The time difference between our beloved big red nation and Europe means that as I turn on my computer each morning, bleary eyed with caffeine hit in hand, I find that my inbox has dramatically swelled from the night before and I’m hit in one fell swoop with all the action that unfolded at the UN climate negotiations in Bonn the day (our night) before.
Again, the joy of time difference means that this morning, my co-tracker from the USA, Reed Schuler, had written a sensationally succinct and informative update on the negotiations, before I’ve even finished my first latte! Check it out here, I couldn’t have said it better myself.
But obviously Reed, being an American, didn’t provide any Australiana flavour, so I have below…
Money, money, money
Everyone knows that tackling climate change is going to be expensive, but, compared to the cost of inaction, it’s a bargain basement deal. Money is integral to tackling climate change, but with no decent finance offering on the table from rich developed nations there is no way we will get a deal in Copenhagen. I know that I don’t need to go into why that will be catastrophic, you guys are well aware.
So, I was pleased to hear that during the finance meeting on Tuesday the Australian delegation, amongst others, made some good noises. The Australian delegation stated that the scaling up of finance and the building of capacity to spend that money effectively needed to be substantially worked upon. And that, I quote, “more needs to be done sooner rather than later”. I think I can safely say we all agree with that!!
Unfortunately, Australia didn’t take this opportunity to put any figures on the table about the scale of money that is required to address climate change globally.
Even more problematically, the Australian delegation continued to push their belief that finance should come from the private and public sector, without being clear on how much from which sector. To address climate change with the level of urgency science demands we need big bucks on the table, and we need them now. In the short to medium term markets simply can not, and will not, be able to deliver the level of financing needed for emissions reduction and adaptation in developing countries. To address climate change globally we need a finance package that is dependable, substantial, and ensures that funds are dispensed through a simple and transparent global fund through the UN system. In short, we need government money on the table.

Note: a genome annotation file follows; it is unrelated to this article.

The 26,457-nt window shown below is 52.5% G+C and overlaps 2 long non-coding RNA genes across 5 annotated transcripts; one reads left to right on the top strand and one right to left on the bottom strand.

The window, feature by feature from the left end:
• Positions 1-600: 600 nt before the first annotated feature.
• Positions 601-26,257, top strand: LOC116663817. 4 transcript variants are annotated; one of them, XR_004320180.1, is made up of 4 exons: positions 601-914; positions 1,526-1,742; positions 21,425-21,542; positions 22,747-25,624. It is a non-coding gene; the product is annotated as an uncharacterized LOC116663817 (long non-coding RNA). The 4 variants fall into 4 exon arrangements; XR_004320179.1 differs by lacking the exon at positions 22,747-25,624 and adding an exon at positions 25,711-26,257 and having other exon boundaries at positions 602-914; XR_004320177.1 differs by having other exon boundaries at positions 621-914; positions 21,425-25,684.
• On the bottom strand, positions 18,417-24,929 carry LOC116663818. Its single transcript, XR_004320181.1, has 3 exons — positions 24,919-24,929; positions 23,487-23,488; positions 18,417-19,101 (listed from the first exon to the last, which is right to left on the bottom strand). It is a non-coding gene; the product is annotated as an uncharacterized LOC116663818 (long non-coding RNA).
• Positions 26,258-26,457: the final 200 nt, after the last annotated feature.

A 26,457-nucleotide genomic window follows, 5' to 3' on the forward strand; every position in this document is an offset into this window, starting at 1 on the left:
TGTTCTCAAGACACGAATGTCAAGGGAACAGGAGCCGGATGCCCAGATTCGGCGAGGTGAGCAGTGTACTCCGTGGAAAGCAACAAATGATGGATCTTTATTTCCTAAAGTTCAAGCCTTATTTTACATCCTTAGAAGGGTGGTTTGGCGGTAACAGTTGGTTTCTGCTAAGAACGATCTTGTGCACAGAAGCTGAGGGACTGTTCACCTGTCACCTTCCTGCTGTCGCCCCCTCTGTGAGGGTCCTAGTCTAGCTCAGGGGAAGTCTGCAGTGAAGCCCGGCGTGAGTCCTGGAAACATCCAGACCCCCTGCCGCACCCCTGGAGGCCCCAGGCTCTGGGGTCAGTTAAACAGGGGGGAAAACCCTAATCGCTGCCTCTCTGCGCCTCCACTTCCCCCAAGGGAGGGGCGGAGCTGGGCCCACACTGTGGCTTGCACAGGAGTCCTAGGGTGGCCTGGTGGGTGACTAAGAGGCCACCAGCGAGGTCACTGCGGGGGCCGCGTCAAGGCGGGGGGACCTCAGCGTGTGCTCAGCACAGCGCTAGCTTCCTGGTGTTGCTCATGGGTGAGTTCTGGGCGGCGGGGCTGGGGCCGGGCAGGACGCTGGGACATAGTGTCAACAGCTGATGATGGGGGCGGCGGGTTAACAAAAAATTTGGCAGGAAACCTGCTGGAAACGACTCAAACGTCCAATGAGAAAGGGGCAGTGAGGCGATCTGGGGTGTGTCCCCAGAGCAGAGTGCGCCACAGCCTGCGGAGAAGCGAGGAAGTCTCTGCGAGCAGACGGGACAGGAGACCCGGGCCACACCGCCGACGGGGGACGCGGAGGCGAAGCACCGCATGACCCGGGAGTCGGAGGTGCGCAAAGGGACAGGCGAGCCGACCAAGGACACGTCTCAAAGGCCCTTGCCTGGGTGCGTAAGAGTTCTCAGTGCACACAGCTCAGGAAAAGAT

I am worried that the Australian government’s continual emphasis on market is code for, don’t expect much from our government. Am I being too cynical?
Rudd, and other world leaders, continuing to dance around any real commitment on finance is a significant contributor to the gridlock that the international negotiations are currently in. This gridlock must be broken if we are to have any hope of avoiding a human catastrophe. A global climate fund provides a way forward.
I think that Aphra Behn, one of the first English professional female writers, writing in the seventeenth century made a comment that still rings true today, “money speaks sense in a language all nations understand.”
It’s high time to inject some sense into the negotiations.
PS. You may remember that at the beginning of July, Gordon Brown PM of the UK, came out of number 10 to declare that Kevin Rudd had given in principle support for a $122 billion-a-year climate change fund for poorer countries. I’m not sure if Gordon knows something we don’t, but Rudd has never come out publically to confirm or deny this…